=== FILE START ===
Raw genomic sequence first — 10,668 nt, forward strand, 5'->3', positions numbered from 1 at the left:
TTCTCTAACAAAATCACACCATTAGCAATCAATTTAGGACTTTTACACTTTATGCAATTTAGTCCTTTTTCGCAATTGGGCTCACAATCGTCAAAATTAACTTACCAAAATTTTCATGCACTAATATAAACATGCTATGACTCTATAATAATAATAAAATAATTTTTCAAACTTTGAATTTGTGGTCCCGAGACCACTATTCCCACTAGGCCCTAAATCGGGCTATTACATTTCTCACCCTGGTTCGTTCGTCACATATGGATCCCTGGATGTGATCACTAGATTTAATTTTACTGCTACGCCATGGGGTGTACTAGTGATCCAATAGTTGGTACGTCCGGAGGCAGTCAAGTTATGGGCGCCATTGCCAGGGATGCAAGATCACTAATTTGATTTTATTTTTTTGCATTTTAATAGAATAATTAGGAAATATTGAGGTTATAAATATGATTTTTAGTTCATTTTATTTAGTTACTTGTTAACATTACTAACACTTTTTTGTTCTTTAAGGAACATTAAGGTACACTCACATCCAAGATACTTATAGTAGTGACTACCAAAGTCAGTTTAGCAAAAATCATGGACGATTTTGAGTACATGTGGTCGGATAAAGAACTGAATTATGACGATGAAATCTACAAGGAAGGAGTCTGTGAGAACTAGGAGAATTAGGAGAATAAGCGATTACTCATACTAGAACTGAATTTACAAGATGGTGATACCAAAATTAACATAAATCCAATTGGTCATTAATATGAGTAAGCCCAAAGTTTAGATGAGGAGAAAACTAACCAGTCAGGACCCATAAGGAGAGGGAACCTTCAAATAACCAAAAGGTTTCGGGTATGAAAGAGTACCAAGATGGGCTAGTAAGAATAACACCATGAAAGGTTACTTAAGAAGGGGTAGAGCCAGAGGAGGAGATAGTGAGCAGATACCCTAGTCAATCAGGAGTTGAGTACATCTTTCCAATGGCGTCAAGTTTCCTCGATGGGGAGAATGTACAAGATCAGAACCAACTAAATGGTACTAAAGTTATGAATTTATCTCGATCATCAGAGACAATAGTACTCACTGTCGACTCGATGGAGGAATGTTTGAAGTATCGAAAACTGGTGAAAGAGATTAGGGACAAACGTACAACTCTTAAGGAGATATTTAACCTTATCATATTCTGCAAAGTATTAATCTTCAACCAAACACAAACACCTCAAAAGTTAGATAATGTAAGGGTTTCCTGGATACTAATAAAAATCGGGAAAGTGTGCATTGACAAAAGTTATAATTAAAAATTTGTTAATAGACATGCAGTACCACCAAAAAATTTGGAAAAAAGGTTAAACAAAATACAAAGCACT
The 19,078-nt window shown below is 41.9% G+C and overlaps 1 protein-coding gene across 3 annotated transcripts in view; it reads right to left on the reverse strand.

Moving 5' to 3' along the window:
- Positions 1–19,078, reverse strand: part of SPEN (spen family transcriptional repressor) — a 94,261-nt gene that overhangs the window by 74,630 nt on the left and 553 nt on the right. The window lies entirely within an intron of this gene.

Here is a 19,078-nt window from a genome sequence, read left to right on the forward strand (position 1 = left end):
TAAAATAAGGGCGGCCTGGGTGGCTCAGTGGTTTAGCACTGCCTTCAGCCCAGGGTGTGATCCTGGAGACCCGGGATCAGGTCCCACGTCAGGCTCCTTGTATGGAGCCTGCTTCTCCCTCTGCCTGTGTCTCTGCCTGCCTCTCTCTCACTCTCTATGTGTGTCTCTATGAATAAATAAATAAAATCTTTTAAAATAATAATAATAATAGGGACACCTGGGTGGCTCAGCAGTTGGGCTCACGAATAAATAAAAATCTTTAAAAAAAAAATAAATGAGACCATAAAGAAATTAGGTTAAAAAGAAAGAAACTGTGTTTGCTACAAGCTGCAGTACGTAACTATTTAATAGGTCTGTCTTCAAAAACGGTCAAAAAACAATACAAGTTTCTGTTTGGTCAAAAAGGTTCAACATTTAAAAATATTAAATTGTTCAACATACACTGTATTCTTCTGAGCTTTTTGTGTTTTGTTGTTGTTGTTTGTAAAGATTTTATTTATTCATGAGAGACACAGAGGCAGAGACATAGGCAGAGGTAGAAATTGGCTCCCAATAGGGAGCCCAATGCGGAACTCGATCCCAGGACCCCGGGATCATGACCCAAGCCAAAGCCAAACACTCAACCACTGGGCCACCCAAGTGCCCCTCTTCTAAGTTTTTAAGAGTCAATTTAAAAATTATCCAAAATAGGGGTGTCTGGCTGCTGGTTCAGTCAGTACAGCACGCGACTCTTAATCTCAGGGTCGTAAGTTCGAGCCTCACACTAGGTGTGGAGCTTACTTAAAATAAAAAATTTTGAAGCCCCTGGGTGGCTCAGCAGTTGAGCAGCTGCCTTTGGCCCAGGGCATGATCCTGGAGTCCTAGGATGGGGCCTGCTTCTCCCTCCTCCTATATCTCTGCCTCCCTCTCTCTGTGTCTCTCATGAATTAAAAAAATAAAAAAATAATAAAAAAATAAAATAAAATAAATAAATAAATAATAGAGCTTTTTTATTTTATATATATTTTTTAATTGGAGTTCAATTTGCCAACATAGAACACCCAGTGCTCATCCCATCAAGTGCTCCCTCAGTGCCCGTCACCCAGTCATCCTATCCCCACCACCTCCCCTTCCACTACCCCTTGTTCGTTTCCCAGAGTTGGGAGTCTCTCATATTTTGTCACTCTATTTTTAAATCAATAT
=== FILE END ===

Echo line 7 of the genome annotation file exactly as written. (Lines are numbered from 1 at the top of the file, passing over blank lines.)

TAAAATAAGGGCGGCCTGGGTGGCTCAGTGGTTTAGCACTGCCTTCAGCCCAGGGTGTGATCCTGGAGACCCGGGATCAGGTCCCACGTCAGGCTCCTTGTATGGAGCCTGCTTCTCCCTCTGCCTGTGTCTCTGCCTGCCTCTCTCTCACTCTCTATGTGTGTCTCTATGAATAAATAAATAAAATCTTTTAAAATAATAATAATAATAGGGACACCTGGGTGGCTCAGCAGTTGGGCTCACGAATAAATAAAAATCTTTAAAAAAAAAATAAATGAGACCATAAAGAAATTAGGTTAAAAAGAAAGAAACTGTGTTTGCTACAAGCTGCAGTACGTAACTATTTAATAGGTCTGTCTTCAAAAACGGTCAAAAAACAATACAAGTTTCTGTTTGGTCAAAAAGGTTCAACATTTAAAAATATTAAATTGTTCAACATACACTGTATTCTTCTGAGCTTTTTGTGTTTTGTTGTTGTTGTTTGTAAAGATTTTATTTATTCATGAGAGACACAGAGGCAGAGACATAGGCAGAGGTAGAAATTGGCTCCCAATAGGGAGCCCAATGCGGAACTCGATCCCAGGACCCCGGGATCATGACCCAAGCCAAAGCCAAACACTCAACCACTGGGCCACCCAAGTGCCCCTCTTCTAAGTTTTTAAGAGTCAATTTAAAAATTATCCAAAATAGGGGTGTCTGGCTGCTGGTTCAGTCAGTACAGCACGCGACTCTTAATCTCAGGGTCGTAAGTTCGAGCCTCACACTAGGTGTGGAGCTTACTTAAAATAAAAAATTTTGAAGCCCCTGGGTGGCTCAGCAGTTGAGCAGCTGCCTTTGGCCCAGGGCATGATCCTGGAGTCCTAGGATGGGGCCTGCTTCTCCCTCCTCCTATATCTCTGCCTCCCTCTCTCTGTGTCTCTCATGAATTAAAAAAATAAAAAAATAATAAAAAAATAAAATAAAATAAATAAATAAATAATAGAGCTTTTTTATTTTATATATATTTTTTAATTGGAGTTCAATTTGCCAACATAGAACACCCAGTGCTCATCCCATCAAGTGCTCCCTCAGTGCCCGTCACCCAGTCATCCTATCCCCACCACCTCCCCTTCCACTACCCCTTGTTCGTTTCCCAGAGTTGGGAGTCTCTCATATTTTGTCACTCTATTTTTAAATCAATAT